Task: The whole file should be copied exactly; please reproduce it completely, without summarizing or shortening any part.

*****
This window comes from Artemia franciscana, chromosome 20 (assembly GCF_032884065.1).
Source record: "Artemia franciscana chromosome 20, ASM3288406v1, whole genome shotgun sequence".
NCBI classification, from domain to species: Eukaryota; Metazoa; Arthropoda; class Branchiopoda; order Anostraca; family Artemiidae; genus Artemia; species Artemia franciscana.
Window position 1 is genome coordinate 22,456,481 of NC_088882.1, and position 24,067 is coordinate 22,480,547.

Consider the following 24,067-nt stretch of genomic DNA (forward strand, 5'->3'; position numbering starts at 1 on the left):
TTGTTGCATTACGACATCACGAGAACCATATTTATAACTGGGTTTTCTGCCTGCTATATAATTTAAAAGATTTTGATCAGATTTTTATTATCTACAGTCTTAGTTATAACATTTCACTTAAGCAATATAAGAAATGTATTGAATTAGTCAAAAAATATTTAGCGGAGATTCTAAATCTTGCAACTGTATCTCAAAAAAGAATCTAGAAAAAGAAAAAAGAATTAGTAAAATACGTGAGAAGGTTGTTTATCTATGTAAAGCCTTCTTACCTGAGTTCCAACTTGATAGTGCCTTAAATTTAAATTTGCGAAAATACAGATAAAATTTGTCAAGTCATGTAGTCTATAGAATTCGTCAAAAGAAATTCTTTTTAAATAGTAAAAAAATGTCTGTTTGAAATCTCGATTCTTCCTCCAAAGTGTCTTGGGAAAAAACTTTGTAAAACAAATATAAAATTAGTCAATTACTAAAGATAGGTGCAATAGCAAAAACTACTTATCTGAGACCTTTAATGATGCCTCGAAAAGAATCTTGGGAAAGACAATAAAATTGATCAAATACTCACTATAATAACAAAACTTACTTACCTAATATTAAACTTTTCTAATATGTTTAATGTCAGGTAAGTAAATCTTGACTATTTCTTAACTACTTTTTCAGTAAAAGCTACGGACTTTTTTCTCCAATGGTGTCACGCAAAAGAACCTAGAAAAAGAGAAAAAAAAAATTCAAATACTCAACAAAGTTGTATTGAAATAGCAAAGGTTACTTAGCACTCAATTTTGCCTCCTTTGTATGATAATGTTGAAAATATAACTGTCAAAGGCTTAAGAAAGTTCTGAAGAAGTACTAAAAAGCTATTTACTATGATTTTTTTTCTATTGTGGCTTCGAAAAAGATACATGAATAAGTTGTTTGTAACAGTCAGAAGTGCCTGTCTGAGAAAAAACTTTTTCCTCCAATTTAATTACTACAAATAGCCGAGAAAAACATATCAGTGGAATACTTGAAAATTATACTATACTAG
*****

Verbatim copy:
This window comes from Artemia franciscana, chromosome 20 (assembly GCF_032884065.1).
Source record: "Artemia franciscana chromosome 20, ASM3288406v1, whole genome shotgun sequence".
NCBI classification, from domain to species: Eukaryota; Metazoa; Arthropoda; class Branchiopoda; order Anostraca; family Artemiidae; genus Artemia; species Artemia franciscana.
Window position 1 is genome coordinate 22,456,481 of NC_088882.1, and position 24,067 is coordinate 22,480,547.

Consider the following 24,067-nt stretch of genomic DNA (forward strand, 5'->3'; position numbering starts at 1 on the left):
TTGTTGCATTACGACATCACGAGAACCATATTTATAACTGGGTTTTCTGCCTGCTATATAATTTAAAAGATTTTGATCAGATTTTTATTATCTACAGTCTTAGTTATAACATTTCACTTAAGCAATATAAGAAATGTATTGAATTAGTCAAAAAATATTTAGCGGAGATTCTAAATCTTGCAACTGTATCTCAAAAAAGAATCTAGAAAAAGAAAAAAGAATTAGTAAAATACGTGAGAAGGTTGTTTATCTATGTAAAGCCTTCTTACCTGAGTTCCAACTTGATAGTGCCTTAAATTTAAATTTGCGAAAATACAGATAAAATTTGTCAAGTCATGTAGTCTATAGAATTCGTCAAAAGAAATTCTTTTTAAATAGTAAAAAAATGTCTGTTTGAAATCTCGATTCTTCCTCCAAAGTGTCTTGGGAAAAAACTTTGTAAAACAAATATAAAATTAGTCAATTACTAAAGATAGGTGCAATAGCAAAAACTACTTATCTGAGACCTTTAATGATGCCTCGAAAAGAATCTTGGGAAAGACAATAAAATTGATCAAATACTCACTATAATAACAAAACTTACTTACCTAATATTAAACTTTTCTAATATGTTTAATGTCAGGTAAGTAAATCTTGACTATTTCTTAACTACTTTTTCAGTAAAAGCTACGGACTTTTTTCTCCAATGGTGTCACGCAAAAGAACCTAGAAAAAGAGAAAAAAAAAATTCAAATACTCAACAAAGTTGTATTGAAATAGCAAAGGTTACTTAGCACTCAATTTTGCCTCCTTTGTATGATAATGTTGAAAATATAACTGTCAAAGGCTTAAGAAAGTTCTGAAGAAGTACTAAAAAGCTATTTACTATGATTTTTTTTCTATTGTGGCTTCGAAAAAGATACATGAATAAGTTGTTTGTAACAGTCAGAAGTGCCTGTCTGAGAAAAAACTTTTTCCTCCAATTTAATTACTACAAATAGCCGAGAAAAACATATCAGTGGAATACTTGAAAATTATACTATACTAG